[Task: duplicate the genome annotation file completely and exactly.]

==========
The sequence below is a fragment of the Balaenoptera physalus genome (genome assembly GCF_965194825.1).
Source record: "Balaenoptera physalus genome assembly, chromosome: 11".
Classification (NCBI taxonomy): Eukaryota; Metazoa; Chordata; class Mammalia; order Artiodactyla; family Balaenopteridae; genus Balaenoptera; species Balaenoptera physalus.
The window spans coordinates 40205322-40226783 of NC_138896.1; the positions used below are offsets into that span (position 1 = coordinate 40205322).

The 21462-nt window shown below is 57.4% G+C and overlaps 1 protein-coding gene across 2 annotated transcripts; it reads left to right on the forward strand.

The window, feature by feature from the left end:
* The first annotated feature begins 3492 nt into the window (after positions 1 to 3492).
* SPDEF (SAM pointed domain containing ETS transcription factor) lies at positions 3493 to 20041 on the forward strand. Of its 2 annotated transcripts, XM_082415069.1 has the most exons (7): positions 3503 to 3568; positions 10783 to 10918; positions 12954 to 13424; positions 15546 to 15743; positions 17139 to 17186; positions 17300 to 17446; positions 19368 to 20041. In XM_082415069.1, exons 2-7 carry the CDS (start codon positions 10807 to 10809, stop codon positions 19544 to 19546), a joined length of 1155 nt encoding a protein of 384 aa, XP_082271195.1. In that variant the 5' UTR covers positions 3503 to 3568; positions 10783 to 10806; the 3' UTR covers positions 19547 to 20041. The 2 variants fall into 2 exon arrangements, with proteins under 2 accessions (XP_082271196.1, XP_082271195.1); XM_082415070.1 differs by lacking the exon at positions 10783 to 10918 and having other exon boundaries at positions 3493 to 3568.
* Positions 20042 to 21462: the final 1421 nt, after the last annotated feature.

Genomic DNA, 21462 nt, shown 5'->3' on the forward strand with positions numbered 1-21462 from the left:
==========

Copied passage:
The sequence below is a fragment of the Balaenoptera physalus genome (genome assembly GCF_965194825.1).
Source record: "Balaenoptera physalus genome assembly, chromosome: 11".
Classification (NCBI taxonomy): Eukaryota; Metazoa; Chordata; class Mammalia; order Artiodactyla; family Balaenopteridae; genus Balaenoptera; species Balaenoptera physalus.
The window spans coordinates 40205322-40226783 of NC_138896.1; the positions used below are offsets into that span (position 1 = coordinate 40205322).

The 21462-nt window shown below is 57.4% G+C and overlaps 1 protein-coding gene across 2 annotated transcripts; it reads left to right on the forward strand.

The window, feature by feature from the left end:
* The first annotated feature begins 3492 nt into the window (after positions 1 to 3492).
* SPDEF (SAM pointed domain containing ETS transcription factor) lies at positions 3493 to 20041 on the forward strand. Of its 2 annotated transcripts, XM_082415069.1 has the most exons (7): positions 3503 to 3568; positions 10783 to 10918; positions 12954 to 13424; positions 15546 to 15743; positions 17139 to 17186; positions 17300 to 17446; positions 19368 to 20041. In XM_082415069.1, exons 2-7 carry the CDS (start codon positions 10807 to 10809, stop codon positions 19544 to 19546), a joined length of 1155 nt encoding a protein of 384 aa, XP_082271195.1. In that variant the 5' UTR covers positions 3503 to 3568; positions 10783 to 10806; the 3' UTR covers positions 19547 to 20041. The 2 variants fall into 2 exon arrangements, with proteins under 2 accessions (XP_082271196.1, XP_082271195.1); XM_082415070.1 differs by lacking the exon at positions 10783 to 10918 and having other exon boundaries at positions 3493 to 3568.
* Positions 20042 to 21462: the final 1421 nt, after the last annotated feature.

Genomic DNA, 21462 nt, shown 5'->3' on the forward strand with positions numbered 1-21462 from the left: